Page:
Things sounded rather well for Screwtape and Wormwood at the end of the first letter.
Letter #2 doesn’t start quite so well. Not well at all – from their point of view.
My dear Wormwood,
I note with grave displeasure that your patient has become a Christian. Do not indulge the hope that you will escape the usual penalties; indeed, in your better moments,
There is no need to despair; hundreds of these adult converts have been reclaimed after a brief sojourn in the Enemy’s camp and are now with us. All the habits of the patient, both mental and bodily, are still in our favour.
2.1) We see a bit about how the workers in Hell are treated when they make mistakes – and the expectations about desired punishments for mistakes. Contrast that with how God treats his followers when we make mistakes.
One of our great allies at present is the Church itself. Do not misunderstand me. I do not mean the Church as we see her spread out through all time and space and rooted in eternity, terrible as an army with banners. That, I confess, is a spectacle which makes our boldest tempters uneasy.
Make his mind flit to and fro between an expression like ‘the body of Christ’ and the actual faces in the next pew. It matters very little, of course, what kind of people that next pew really contains. You may know one of them to be a great warrior on the Enemy’s side. No matter.
2.2) Why does Screwtape encourage Wormwood to focus on church members that are his patient’s neighbors he has previously avoided?
Your patient, thanks to Our Father Below, is a fool. Provided that any of those neighbours sing out of tune,
Never let it come to the surface; never let him ask what he expected them to look like. Keep everything hazy in his mind now, and you will have all eternity wherein to amuse yourself by producing in him the peculiar kind of clarity which Hell affords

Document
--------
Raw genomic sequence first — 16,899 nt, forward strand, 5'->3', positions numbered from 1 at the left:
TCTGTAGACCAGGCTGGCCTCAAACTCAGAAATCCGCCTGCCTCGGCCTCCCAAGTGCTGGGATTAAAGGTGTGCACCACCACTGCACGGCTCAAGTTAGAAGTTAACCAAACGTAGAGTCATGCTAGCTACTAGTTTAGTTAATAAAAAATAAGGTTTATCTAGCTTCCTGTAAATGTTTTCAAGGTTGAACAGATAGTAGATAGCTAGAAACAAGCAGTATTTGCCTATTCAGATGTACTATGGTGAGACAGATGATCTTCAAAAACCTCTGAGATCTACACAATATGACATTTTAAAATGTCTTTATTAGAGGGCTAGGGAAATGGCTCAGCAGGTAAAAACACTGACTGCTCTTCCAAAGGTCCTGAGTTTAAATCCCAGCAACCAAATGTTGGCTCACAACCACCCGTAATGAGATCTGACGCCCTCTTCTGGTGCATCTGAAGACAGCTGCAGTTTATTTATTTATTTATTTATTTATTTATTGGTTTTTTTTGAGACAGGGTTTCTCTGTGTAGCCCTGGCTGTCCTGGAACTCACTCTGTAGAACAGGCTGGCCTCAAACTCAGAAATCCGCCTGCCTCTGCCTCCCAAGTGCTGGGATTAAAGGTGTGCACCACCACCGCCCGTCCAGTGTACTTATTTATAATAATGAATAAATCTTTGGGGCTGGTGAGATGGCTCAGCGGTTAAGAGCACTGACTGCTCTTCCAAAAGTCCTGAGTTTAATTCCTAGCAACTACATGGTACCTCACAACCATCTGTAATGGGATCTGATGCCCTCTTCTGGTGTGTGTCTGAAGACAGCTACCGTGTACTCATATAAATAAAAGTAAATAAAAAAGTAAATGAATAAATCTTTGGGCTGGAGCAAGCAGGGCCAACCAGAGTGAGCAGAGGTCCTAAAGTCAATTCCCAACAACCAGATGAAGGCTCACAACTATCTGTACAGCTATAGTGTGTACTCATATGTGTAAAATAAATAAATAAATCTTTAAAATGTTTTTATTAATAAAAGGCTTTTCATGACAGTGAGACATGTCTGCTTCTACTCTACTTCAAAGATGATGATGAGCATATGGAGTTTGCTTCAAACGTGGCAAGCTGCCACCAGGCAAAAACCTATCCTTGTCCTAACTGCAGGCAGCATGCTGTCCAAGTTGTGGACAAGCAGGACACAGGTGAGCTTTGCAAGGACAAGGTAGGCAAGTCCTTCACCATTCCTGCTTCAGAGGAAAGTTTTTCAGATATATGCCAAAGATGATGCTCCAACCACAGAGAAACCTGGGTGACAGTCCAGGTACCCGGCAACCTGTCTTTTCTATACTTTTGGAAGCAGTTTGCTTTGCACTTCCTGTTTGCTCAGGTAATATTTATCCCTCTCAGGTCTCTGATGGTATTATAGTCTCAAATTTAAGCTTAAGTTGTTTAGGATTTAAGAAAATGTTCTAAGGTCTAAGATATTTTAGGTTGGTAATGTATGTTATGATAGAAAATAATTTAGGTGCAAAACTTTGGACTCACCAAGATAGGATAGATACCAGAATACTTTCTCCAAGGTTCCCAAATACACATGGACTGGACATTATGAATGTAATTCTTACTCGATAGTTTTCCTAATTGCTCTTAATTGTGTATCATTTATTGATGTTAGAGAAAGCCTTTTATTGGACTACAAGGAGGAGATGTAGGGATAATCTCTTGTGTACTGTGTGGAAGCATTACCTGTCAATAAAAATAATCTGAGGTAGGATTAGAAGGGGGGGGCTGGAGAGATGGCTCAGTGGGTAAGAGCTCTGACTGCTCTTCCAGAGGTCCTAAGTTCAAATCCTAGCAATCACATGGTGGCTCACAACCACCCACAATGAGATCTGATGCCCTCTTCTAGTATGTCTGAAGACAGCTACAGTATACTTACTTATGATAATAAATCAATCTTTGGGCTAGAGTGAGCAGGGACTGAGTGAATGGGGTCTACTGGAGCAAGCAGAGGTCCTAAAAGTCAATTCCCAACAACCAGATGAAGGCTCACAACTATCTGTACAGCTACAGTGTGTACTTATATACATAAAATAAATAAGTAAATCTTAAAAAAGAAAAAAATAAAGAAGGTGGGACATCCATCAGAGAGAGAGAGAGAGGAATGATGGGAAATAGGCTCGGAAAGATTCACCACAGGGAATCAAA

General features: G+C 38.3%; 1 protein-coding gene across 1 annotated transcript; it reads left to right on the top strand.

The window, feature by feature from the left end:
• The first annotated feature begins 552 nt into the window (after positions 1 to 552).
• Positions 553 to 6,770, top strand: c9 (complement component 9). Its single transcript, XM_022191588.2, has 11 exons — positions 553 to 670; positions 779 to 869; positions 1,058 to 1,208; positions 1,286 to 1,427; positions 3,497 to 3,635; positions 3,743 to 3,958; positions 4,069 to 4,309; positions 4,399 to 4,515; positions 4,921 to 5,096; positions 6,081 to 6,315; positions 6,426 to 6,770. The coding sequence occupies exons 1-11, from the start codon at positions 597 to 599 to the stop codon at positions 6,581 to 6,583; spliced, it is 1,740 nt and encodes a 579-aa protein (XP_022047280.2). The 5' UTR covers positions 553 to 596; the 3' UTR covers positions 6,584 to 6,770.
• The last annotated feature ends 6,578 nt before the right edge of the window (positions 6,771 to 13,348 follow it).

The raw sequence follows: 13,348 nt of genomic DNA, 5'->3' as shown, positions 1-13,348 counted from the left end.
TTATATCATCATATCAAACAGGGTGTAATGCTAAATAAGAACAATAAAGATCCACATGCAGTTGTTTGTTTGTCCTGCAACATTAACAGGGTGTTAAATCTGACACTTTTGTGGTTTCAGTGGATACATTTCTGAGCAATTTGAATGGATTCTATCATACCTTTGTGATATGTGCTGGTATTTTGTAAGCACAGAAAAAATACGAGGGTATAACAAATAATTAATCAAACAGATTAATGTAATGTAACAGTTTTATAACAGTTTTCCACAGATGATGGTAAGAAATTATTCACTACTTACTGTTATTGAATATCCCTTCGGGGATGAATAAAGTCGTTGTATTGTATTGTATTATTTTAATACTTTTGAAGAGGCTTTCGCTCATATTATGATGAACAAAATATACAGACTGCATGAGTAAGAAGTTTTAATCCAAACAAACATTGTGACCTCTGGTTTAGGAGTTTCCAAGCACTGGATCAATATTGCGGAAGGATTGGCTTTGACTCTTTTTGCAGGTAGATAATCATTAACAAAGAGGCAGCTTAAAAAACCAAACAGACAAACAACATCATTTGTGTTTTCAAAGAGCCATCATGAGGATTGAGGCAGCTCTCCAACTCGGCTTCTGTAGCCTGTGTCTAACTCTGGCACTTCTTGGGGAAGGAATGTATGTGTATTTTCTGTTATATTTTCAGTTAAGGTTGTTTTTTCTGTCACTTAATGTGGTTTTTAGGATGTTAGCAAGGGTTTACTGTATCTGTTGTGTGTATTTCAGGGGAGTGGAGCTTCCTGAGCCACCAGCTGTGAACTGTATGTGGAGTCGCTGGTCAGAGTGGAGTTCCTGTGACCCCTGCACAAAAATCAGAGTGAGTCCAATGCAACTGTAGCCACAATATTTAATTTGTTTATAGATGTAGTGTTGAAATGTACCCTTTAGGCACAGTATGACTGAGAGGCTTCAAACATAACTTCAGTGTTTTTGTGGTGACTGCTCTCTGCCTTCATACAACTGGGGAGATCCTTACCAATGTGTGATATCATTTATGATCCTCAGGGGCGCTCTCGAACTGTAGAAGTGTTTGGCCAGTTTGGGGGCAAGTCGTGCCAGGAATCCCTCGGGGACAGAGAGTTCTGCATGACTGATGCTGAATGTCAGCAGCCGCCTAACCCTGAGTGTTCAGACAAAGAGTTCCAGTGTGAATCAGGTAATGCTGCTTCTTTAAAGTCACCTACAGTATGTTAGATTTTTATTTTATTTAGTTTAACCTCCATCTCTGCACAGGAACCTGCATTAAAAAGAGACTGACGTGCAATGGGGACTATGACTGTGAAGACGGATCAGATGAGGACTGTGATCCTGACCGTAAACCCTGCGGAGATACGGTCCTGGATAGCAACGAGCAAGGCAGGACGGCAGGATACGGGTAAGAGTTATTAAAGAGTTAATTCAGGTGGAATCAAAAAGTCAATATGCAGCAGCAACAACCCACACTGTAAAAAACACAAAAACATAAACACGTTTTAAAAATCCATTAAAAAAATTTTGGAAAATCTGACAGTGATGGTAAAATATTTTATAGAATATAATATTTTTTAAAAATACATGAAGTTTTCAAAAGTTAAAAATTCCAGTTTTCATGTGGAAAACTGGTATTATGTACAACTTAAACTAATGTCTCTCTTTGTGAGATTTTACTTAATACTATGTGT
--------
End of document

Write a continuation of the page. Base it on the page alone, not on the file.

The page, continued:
2.3) Ouch! Now we see a stark example of what Screwtape thinks of Wormwood’s patient – of people – of us. Again, contrast this with God’s view of us.
2.4) Take the comparison further and compare what Screwtape writes to how God views us when we first start to become believers – or even just want to get to know about Him.
Work hard, then, on the disappointment or anticlimax which is certainly coming to the patient during his first few weeks as a churchman. The Enemy allows this disappointment to occur on the threshold of every human endeavour.
The Enemy takes this risk because He has a curious fantasy of making all these disgusting little human vermin into what He calls His ‘free’ lovers and servants—‘sons’ is the word He uses, with His inveterate love of degrading the whole spiritual world by unnatural liaisons with the two-legged animals.
But also, remember, there lies our danger. If once they get through this initial dryness successfully, they become much less dependent on emotion and therefore much harder to tempt.
2.5.1) What “anticlimax” does Screwtape expect the patient will experience?
2.5.2) According to him, why does God allow Christians to go through such experiences?
2.5.3) Have you faced these experiences in your own spiritual life? What has resulted?
I have been writing hitherto on the assumption that the people in the next pew afford no rational ground for disappointment.
At bottom, he still believes he has run up a very favourable credit-balance in the Enemy’s ledger by allowing himself to be converted, and thinks that he is showing great humility and condescension in going to church with these ‘smug’, commonplace neighbours at all. Keep him in that state of mind as long as you can,
Your affectionate uncle
2.6) Screwtape claims that Wormwood’s patient is not fully convinced of his own sinfulness:
He has not been anything like long enough with the Enemy to have any real humility yet. . . . At bottom, he still believes he has run up a very favourable credit balance in the Enemy’s ledger by allowing himself to be converted. . . .
Read Genesis 6:5; Psalm 19:12; Jeremiah 9:23, 24; 17:9; Luke 18:9—14; Romans 3:19. How do these passages speak to the issues of
(1) our ability to know fully the extent of our sin;
(2) the meaning of true humility; and
(3) whether or not we can “run up a very favourable credit balance” with God?
hitherto — When he gets to his pew and looks round him he sees just that selection of his neighbours whom he has hitherto avoided.
up to this time
inveterate — The Enemy takes this risk because He has a curious fantasy of making all these disgusting little human vermin into what He calls His ‘free’ lovers and servants—‘sons’ is the word He uses, with His inveterate love of degrading the whole spiritual world by unnatural liaisons with the two-legged animals.
settled or confirmed in a habit or practice, especially a bad one